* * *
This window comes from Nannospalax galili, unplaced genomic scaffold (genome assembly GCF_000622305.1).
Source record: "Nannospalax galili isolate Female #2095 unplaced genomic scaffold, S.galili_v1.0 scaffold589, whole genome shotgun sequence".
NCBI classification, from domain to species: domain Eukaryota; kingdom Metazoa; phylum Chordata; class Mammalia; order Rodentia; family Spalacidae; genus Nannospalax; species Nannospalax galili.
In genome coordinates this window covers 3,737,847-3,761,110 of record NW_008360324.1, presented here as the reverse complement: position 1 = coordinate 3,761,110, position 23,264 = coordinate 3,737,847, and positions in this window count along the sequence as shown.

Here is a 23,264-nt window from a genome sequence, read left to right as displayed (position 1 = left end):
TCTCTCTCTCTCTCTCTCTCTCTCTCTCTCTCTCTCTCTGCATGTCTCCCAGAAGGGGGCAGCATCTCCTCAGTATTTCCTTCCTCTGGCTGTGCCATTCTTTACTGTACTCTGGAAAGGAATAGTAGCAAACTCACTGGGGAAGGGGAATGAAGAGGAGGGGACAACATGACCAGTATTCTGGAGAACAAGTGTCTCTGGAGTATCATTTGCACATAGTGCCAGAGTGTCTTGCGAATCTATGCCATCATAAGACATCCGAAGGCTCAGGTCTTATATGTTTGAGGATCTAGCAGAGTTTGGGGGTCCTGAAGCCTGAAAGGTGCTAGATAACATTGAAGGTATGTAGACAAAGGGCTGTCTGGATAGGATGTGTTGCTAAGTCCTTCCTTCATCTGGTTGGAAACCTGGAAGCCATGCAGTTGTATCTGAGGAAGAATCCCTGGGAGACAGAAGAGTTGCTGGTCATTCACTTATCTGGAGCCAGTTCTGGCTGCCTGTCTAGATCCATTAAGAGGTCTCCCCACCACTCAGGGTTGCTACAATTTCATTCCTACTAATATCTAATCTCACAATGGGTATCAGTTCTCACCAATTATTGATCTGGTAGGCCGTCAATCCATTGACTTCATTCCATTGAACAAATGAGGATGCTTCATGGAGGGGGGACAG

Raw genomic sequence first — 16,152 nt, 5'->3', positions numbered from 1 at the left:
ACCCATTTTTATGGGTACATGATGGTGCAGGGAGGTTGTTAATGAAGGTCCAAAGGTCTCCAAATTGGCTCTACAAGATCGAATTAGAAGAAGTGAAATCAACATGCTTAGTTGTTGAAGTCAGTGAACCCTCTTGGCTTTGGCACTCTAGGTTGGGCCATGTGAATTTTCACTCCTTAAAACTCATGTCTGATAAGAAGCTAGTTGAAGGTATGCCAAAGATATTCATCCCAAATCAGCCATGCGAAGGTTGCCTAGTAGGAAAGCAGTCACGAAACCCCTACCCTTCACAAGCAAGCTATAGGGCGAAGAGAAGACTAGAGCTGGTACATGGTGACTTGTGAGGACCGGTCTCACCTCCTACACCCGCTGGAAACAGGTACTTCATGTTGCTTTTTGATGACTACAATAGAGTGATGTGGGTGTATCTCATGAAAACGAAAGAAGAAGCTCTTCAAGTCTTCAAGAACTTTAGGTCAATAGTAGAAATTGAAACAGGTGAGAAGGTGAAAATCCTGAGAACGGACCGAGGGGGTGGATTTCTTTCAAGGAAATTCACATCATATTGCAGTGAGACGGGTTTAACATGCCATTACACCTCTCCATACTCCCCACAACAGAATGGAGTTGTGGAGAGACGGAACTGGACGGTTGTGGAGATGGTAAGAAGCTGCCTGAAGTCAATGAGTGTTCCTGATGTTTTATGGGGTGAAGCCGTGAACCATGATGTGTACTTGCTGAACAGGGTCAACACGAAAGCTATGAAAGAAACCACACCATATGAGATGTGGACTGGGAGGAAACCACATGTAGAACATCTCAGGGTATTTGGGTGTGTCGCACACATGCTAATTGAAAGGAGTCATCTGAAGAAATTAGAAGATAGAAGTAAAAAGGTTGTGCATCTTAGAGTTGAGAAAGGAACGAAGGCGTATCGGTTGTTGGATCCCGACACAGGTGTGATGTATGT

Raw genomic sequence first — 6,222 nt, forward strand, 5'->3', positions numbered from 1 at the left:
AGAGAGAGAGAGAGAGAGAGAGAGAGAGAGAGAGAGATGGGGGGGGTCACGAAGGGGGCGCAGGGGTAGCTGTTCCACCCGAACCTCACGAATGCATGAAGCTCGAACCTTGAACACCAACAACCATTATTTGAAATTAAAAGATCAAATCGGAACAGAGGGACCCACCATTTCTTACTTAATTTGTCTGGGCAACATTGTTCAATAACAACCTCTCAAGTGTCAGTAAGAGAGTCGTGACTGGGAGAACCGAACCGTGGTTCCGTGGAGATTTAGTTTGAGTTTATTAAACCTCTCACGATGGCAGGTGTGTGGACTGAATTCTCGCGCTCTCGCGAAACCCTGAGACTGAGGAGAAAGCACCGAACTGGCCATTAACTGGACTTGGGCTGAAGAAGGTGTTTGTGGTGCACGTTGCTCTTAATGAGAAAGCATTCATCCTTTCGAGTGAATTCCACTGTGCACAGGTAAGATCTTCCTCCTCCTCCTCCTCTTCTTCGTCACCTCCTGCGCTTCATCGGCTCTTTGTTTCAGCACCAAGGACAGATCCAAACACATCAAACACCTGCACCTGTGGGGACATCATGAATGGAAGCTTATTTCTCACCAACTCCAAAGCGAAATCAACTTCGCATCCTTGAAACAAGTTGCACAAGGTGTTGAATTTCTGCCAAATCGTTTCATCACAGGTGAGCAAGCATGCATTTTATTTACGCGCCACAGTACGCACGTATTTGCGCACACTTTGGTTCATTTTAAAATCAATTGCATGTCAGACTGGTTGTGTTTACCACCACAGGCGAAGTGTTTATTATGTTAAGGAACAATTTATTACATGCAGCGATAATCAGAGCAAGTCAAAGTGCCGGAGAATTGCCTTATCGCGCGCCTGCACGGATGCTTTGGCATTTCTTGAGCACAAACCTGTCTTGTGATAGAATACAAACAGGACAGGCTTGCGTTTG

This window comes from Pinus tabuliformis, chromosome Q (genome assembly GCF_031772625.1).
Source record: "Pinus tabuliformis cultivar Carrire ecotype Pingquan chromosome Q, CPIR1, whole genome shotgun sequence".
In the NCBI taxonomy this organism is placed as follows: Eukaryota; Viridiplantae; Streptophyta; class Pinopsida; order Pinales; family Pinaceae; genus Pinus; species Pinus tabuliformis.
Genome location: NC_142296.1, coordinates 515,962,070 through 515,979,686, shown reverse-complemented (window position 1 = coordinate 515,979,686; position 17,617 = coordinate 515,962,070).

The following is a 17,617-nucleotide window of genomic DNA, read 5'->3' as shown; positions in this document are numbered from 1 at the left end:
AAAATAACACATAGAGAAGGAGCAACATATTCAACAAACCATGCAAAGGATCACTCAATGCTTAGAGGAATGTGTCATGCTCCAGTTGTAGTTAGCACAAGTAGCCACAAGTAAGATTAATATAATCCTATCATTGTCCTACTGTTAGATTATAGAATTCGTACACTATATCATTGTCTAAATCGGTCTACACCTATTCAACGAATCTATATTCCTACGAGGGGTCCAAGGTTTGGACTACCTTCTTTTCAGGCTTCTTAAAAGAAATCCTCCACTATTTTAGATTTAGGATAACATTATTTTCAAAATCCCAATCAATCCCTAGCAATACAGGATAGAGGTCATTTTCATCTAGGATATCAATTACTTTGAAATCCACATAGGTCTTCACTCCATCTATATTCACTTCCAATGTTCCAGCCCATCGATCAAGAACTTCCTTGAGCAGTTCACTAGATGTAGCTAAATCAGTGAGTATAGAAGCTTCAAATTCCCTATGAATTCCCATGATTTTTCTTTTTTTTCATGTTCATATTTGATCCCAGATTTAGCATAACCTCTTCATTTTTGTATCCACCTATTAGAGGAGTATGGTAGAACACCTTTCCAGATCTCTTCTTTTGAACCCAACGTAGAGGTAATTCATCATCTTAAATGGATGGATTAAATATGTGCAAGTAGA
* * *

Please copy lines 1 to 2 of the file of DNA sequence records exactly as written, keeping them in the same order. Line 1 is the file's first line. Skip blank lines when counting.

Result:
This window comes from Nannospalax galili, unplaced genomic scaffold (genome assembly GCF_000622305.1).
Source record: "Nannospalax galili isolate Female #2095 unplaced genomic scaffold, S.galili_v1.0 scaffold589, whole genome shotgun sequence".